Monday, July 03, 2006

It’s Just Indecent To Treat The Poor This Way

I have this list of things I plan to do in the past if time travel’s ever invented, and one of them (not a major goal, it’s way down at the bottom of the list, but it’s there) is tell Janet Jackson “keep your damned clothes on. It’s not that pretty and it sure as hell isn’t worth the trouble it’s going to cause.”

Until then, however, we’re stuck with those laws Congress passed nearly a month ago to keep us safe from naughty words and images. I’m referring to the television indecency law that gives the FCC power to fine TV or radio broadcasters up to $325,000 any time anything naughty gets aired.

You’ve already heard the arguments about how this is detrimental to free speech and the First Amendment and everything else. But here’s one I hadn’t heard before. I found it in the East Hartford (CT) edition of the Reminder Community News. It’s a letter to the editor, although because of the horrible Flash animation on the site I can’t link to it directly.

Bucks A Must

It’s in the news. President Bush has signed “Indecency Legislation” into law, making it possible for TV and radio broadcasters to be fined up to $325,000 per incident of showing indecent nudity or broadcasting raunchy language. However, cable and satellite companies are exempt! This is discrmination against poor people. This is just absolutely unfair! Why should those who can afford cable or satellite be able to watch nudity and we poor people cannot? The Supreme Court ought to shoot this one down right now. I cannot believe this is happening in this land of the free! Only if you got the big bucks is it free!

Damn right! Preach it, brother! (Not that I have any interest in pornography. Most women don’t. But this is a matter of principle, dammit. If you guys want pornography it's none of the government's damned business, although it is a good idea to hide your porn before you invite a woman over.) You want to talk about indecency, let’s talk about how America’s laws continually hurt the poor.

6 Comments:

Anonymous TC said...

And to think we the people actually allow this worthless bunch to piss our money in such a way.

All the while many of them are nothing but worthless crooks that should be in prision.

I know you and I would be if we did the same things!!!!

11:22 PM  
Anonymous Jeff P. said...

Progressives must denounce the "porn divide" in this country, demanding the poor have access to quality porn. I'd love to see the porn industry reach out to the poor. Imagine truckloads of surplus magazines, DVDs and vibrators being distributed in poor neighborhoods.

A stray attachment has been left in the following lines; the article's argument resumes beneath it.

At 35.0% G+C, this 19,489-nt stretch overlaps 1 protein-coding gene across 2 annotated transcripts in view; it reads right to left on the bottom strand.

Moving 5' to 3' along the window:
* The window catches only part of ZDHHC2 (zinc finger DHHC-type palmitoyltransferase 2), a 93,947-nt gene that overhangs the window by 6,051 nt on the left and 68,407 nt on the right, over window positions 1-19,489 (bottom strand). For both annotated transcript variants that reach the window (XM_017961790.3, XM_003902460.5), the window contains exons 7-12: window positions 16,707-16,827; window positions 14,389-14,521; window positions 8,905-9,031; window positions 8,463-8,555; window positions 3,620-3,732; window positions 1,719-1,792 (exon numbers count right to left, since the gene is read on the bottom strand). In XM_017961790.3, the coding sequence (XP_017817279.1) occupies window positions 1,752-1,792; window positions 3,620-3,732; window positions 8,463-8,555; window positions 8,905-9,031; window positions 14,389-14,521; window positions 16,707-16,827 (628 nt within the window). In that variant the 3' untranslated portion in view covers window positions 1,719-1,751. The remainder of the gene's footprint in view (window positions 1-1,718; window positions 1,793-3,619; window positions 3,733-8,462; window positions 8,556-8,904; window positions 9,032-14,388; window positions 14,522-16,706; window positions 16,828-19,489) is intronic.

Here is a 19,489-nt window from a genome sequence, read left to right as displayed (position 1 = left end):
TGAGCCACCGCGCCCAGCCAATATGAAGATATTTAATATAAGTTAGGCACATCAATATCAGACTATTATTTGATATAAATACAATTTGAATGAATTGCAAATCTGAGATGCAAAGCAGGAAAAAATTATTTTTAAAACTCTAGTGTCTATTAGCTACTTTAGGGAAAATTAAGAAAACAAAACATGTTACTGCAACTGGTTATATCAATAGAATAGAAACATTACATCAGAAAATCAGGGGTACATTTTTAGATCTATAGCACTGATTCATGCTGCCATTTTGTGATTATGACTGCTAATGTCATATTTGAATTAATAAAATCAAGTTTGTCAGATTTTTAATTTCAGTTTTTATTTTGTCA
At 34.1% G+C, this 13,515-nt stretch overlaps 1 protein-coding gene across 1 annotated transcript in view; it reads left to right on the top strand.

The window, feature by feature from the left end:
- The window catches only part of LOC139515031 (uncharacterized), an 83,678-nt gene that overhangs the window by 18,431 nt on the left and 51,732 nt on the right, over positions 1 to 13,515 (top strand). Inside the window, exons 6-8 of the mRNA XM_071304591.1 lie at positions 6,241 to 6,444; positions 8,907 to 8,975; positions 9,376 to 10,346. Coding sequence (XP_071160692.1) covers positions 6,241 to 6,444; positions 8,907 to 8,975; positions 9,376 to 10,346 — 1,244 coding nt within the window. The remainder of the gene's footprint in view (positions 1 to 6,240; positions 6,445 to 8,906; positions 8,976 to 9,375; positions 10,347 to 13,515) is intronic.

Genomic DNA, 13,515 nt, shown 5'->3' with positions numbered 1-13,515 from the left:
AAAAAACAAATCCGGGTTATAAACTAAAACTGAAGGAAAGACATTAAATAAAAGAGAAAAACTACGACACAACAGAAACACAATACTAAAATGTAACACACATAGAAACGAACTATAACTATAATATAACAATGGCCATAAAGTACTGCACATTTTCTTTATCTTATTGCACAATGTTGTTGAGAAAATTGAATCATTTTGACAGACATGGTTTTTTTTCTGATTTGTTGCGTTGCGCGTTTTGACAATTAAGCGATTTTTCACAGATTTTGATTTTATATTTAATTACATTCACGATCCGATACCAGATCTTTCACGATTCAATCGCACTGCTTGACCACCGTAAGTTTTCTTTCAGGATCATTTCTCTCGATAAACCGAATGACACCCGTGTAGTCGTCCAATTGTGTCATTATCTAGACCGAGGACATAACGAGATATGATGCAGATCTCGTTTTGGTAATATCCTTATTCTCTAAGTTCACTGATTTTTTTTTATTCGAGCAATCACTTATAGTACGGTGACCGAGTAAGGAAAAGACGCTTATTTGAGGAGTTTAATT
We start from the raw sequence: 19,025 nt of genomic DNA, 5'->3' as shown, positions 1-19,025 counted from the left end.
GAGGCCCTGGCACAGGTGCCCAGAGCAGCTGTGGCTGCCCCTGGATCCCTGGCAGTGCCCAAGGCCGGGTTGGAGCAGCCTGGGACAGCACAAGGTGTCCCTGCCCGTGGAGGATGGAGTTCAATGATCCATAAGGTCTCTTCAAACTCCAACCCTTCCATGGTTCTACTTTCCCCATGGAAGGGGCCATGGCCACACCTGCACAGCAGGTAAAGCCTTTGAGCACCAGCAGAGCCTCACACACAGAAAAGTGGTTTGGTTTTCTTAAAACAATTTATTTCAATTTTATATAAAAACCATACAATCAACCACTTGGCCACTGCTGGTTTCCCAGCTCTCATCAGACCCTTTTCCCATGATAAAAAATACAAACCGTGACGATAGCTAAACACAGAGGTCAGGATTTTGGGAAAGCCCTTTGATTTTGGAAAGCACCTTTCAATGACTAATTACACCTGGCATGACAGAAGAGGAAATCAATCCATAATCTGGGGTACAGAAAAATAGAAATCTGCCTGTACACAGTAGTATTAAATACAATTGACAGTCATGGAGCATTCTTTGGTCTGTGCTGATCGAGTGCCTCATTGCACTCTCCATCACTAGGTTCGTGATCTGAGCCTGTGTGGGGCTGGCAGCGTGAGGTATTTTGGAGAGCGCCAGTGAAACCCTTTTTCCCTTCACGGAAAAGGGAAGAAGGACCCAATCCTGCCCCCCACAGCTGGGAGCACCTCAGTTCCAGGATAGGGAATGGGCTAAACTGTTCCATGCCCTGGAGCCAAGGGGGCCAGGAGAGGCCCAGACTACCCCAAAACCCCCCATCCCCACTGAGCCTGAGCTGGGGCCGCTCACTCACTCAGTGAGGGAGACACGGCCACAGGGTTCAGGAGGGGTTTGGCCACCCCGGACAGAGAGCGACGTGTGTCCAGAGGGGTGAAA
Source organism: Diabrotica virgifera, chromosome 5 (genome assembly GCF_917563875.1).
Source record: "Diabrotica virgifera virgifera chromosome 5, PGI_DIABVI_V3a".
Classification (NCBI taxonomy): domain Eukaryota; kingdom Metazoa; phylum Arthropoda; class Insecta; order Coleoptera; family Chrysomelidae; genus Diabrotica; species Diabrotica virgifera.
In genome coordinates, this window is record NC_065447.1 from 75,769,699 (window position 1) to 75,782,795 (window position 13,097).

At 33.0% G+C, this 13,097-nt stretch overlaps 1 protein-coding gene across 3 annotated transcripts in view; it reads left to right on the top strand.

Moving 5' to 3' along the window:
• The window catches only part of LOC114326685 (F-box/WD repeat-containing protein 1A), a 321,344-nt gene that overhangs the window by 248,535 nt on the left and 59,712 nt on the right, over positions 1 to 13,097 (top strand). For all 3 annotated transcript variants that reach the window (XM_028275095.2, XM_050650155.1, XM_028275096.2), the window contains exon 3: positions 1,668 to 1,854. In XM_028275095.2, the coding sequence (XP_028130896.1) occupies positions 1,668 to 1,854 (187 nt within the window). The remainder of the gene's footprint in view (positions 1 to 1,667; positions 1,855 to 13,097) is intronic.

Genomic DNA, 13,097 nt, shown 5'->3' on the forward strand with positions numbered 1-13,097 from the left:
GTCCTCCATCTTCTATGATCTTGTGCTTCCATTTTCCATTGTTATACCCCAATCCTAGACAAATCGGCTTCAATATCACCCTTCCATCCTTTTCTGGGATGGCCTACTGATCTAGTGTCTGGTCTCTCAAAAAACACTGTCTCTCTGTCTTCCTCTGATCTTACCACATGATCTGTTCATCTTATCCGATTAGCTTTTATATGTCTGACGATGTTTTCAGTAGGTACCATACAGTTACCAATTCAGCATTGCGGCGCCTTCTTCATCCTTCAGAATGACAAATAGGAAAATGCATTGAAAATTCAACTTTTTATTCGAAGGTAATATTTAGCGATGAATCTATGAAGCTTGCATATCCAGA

I can see the ads now: "This is Jamal. He lives here, and doesn't get a lot to eat. That means he doesn't have the energy to give himself a vigorous tug. Won't you help?"

6:24 AM  
Anonymous Warren said...

But here’s one I hadn’t heard before.

You haven't? I have.

Money quote:
All the government's doing is discriminating against poor people. It thinks poor people are like cows, that poor people can't think straight: If we let them hear dirty words or see dirty pictures, there's going to be madness! If you're poor and all you can afford is a 12-inch black-and-white TV and can't pay for cable--you're so protected! You'd probably be happier if you could see some pornography, a pair of titties, once in a while on free TV. But a pair of titties on free TV? The government figures if you saw that, you'd just explode!

7:01 AM  
Anonymous Anonymous said...

Women aren't interested in pornography? But...but...who's the target audience of those lesbian videos, then?

4:03 PM  
Blogger Paul said...

Our beloved government fails to understand that parents and individuals already have the TV ratings and content-blocking tools to make and enforce TV viewing decisions, both for their children and themselves. This makes government regulation of TV unnecessary and undesirable.

Check out TV Watch, at www.televisionwatch.org, for a common-sense voice of reason in this debate.

11:29 AM  
Blogger Ron said...

Paul: Our beloved government absolutely does know that parents and individuals already have the TV ratings and content-blocking tools to make and enforce TV viewing decisions.
That's not the point. Those tools give individuals control over there own stuff. That kind of control doesn't interest a nanny state on iota, except as an anoyance or a convenient red herring.

7:19 PM  

Post a Comment

Links to this post:

Create a Link

<< Home

FREE hit counter and Internet traffic statistics from freestats.com